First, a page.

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The House in the Hollow: a sustainable self-build in the Northern Irish countryside

Looking back, it all started when Gareth and his wife welcomed their first son. They soon realised they would need more space, once he grew into a toddler. As an architectural technician, Gareth had always dreamed of building his own house – which came in handy, considering that the couple didn’t have more than £160,000 to spend.

In order to fund the self-build, they put their current house on the market in August of 2017. This meant they now had to finish the new home as quickly as possible. Luckily, Gareth found the perfect property only a few months later. Located in the rural countryside of County Antrim, Northern Ireland, the plot included a driveway, a preinstalled waterpipe, and an electric pole in reach: enough for Gareth to get to work.

family in Northern Irish countryside

G-Pulse editors: When you began the planning process in 2017, it was not too long ago that your son had been born. How does family life look like right now?

Gareth: We’re a family of five, to be exact – including my wife Lindsey, our five-year old son Archie, and our two dogs Buddy and Ivy. We’ve been living in our new house for two years now and really enjoy being so close to nature in every season. Of course, there’s still a lot of work to do – but it already feels like a true home to us.

G-Pulse editors: Let’s go back to the early stages: what was on top of your personal wish list when you started planning?

Gareth: Lindsey and I were looking for a rural site, with plenty of space for Archie and the dogs. We envisioned an open floor plan with a spacious kitchen, dining, and living area at the centre of our home. Sustainability was also a major concern for us. Apart from using natural materials and finishes, we wanted to keep the building as energy efficient as possible.
The Hollow house in spring
The Hollow house in summer
House in the Hollow in autumn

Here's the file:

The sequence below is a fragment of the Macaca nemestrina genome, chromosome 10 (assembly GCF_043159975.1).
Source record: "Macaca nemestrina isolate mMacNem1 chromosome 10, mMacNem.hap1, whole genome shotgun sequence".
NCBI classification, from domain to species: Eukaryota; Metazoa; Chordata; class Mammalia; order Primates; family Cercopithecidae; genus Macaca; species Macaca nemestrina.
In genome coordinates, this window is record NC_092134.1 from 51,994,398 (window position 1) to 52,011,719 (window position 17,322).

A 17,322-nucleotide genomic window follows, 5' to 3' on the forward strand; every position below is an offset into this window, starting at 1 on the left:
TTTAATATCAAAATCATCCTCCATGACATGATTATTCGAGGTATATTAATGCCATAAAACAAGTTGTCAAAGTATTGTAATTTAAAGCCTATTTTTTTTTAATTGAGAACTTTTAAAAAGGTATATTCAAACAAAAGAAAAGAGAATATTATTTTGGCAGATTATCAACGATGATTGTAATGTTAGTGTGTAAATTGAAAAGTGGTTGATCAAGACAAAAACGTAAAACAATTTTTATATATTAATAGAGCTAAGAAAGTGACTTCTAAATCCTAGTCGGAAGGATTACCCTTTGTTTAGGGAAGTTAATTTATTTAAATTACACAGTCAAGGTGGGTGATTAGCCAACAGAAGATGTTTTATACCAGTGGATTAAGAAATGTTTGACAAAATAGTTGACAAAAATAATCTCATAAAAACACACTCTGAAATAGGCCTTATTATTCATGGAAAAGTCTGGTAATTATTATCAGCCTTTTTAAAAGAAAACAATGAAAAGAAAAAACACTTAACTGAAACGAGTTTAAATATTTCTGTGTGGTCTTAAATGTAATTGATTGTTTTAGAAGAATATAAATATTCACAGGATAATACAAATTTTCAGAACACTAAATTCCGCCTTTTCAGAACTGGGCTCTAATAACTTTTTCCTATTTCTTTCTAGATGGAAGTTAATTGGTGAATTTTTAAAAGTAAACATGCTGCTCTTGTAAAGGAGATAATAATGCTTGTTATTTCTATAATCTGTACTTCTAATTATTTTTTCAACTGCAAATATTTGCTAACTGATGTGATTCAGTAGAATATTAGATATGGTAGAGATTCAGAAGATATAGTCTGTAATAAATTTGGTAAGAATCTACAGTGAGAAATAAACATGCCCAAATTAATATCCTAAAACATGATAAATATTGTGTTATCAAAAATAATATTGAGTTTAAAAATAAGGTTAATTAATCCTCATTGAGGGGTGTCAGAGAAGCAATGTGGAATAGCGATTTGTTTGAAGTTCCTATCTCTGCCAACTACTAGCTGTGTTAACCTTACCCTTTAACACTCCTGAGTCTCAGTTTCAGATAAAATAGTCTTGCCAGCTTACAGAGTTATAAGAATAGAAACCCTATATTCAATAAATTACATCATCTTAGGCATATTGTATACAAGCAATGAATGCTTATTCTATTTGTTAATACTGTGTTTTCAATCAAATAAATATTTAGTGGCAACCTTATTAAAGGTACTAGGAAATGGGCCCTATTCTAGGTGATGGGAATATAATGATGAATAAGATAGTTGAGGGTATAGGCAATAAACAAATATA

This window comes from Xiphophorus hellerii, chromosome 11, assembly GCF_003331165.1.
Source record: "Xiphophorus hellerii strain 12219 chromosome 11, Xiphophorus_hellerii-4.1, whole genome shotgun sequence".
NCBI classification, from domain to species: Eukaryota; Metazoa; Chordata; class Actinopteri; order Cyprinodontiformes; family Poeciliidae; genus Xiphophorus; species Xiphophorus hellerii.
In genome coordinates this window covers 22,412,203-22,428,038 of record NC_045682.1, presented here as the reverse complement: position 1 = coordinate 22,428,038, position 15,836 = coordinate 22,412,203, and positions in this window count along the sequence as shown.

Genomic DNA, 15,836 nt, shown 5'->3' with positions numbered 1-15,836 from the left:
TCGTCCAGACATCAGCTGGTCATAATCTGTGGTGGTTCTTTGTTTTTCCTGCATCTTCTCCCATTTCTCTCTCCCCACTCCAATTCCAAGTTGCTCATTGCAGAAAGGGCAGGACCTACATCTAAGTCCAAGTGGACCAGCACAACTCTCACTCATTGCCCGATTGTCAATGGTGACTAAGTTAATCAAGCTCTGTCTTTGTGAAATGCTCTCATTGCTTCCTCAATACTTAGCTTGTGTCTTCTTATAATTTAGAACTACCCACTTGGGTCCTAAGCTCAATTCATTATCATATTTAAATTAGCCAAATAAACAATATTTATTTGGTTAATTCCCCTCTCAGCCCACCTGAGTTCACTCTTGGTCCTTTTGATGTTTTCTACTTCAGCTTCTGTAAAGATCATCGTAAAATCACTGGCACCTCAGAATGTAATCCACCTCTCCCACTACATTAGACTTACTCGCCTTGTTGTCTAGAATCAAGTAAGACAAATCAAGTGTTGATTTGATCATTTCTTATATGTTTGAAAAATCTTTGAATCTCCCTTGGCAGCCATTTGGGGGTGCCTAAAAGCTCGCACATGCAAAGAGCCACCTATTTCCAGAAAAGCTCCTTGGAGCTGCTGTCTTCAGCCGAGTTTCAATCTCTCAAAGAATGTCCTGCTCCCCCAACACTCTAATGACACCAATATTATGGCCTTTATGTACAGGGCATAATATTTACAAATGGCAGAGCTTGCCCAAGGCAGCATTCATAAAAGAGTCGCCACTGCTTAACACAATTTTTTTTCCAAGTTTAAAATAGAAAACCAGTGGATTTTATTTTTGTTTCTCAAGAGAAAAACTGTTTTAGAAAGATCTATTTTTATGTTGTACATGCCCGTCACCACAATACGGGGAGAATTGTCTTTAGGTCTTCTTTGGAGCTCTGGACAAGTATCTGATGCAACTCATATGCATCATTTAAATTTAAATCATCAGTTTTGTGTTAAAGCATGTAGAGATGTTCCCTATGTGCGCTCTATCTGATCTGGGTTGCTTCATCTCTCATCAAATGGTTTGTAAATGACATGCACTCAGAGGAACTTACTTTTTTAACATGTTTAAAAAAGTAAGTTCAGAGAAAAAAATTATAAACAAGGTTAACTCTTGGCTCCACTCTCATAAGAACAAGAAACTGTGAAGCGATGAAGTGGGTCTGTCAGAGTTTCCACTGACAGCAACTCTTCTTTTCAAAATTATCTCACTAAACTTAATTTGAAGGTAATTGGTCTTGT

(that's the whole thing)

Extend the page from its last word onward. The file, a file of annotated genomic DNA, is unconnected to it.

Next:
G-Pulse editors: What measures did you take to make your house more sustainable?

Gareth: We took a fabric-first approach, concentrating on the building envelope to reduce our energy expenditure. The house’s structure and windows nearly meet the standard of a “passive” home. We paid special attention to air tightness and installed an MVHR unit to recycle indoor heat. All in all, this keeps our running costs as low as £300 per year.

G-Pulse editors: Which materials did you choose for your house, and why?

Gareth: Since we wanted to build a nature-based home, we decided to go for a timber-frame structure. Our facade was fully clad in cedar shingles

We love how their uneven, rustic finish blends in with the surrounding scenery. The walls and roof were pumped with cellulose insulation.

G-Pulse editors: What were your inspirations when it came to decorating and furnishing the interior?

Gareth: We didn’t have a specific style in mind, but we were definitely inspired by Scandinavian architecture and design. As the house slowly took shape, we also got a lot of ideas from similar homes on Instagram. For the finishing touches on our walls, we installed Gira Esprit switches in linoleum-plywood. Their aesthetics immediately caught our eye: a certain simplicity and attention to detail, combined with natural materials. The switches have a stylish and contemporary, yet understated appeal – exactly what we were looking for.

Gira Esprit +

Gira Esprit

15 colour variants, innovative design, sustainable materials: Gira Esprit switches meet the highest quality standards.

Gira Esprit switches with linoleum-plywood frames complement the Scandinavian interior perfectly. Source: Gareth Boyd
Gira Linoleum-plywood +

Gira switches made from linoleum-plywood

Two materials in one sustainable design line: Gira Esprit switches with linoleum-plywood frames.

Elements such as wooden surfaces and plants mirror the picturesque scenery outside. Source: Gareth Boyd

G-Pulse editors: What was the biggest challenge you faced during your project?

Gareth: It was really hard working full-time, all the while organising sub-contractors and tackling as much as possible ourselves to keep the costs down. Looking back, there are some parts of the building we would have done differently – the utility room could be a bit larger, for example. But most of these decisions only came about because we were rushing things at the last minute.

G-Pulse editors: As an architectural technician, you could save a considerable amount of money by doing a lot of work yourself.

Do you have any tips for builders without a professional background?

Gareth: I would advise everyone to not rush anything, especially during the planning phase. Take your time to research all the different elements that go into building a home early on. It’s easy to get carried away and jump straight into drawing up the final sketches – but if you don’t think everything through down to the last detail, you will most likely have to make a lot of costly changes later on. The more time you spend planning, the more money you can save in the long run.

G-Pulse editors: Thank you so much for sharing your story, Gareth! We’re excited to see how your home will continue to take shape in the future.

Gareth and his wife kept the floor plan open to create a spacious, family-friendly atmosphere.
Even the bathroom reflects the home’s signature style: light colours, natural materials, and carefully selected details.

What’s your favourite part about the House in the Hollow? Would you like to live in a wooden home like this? Please share your thoughts in the comments below!

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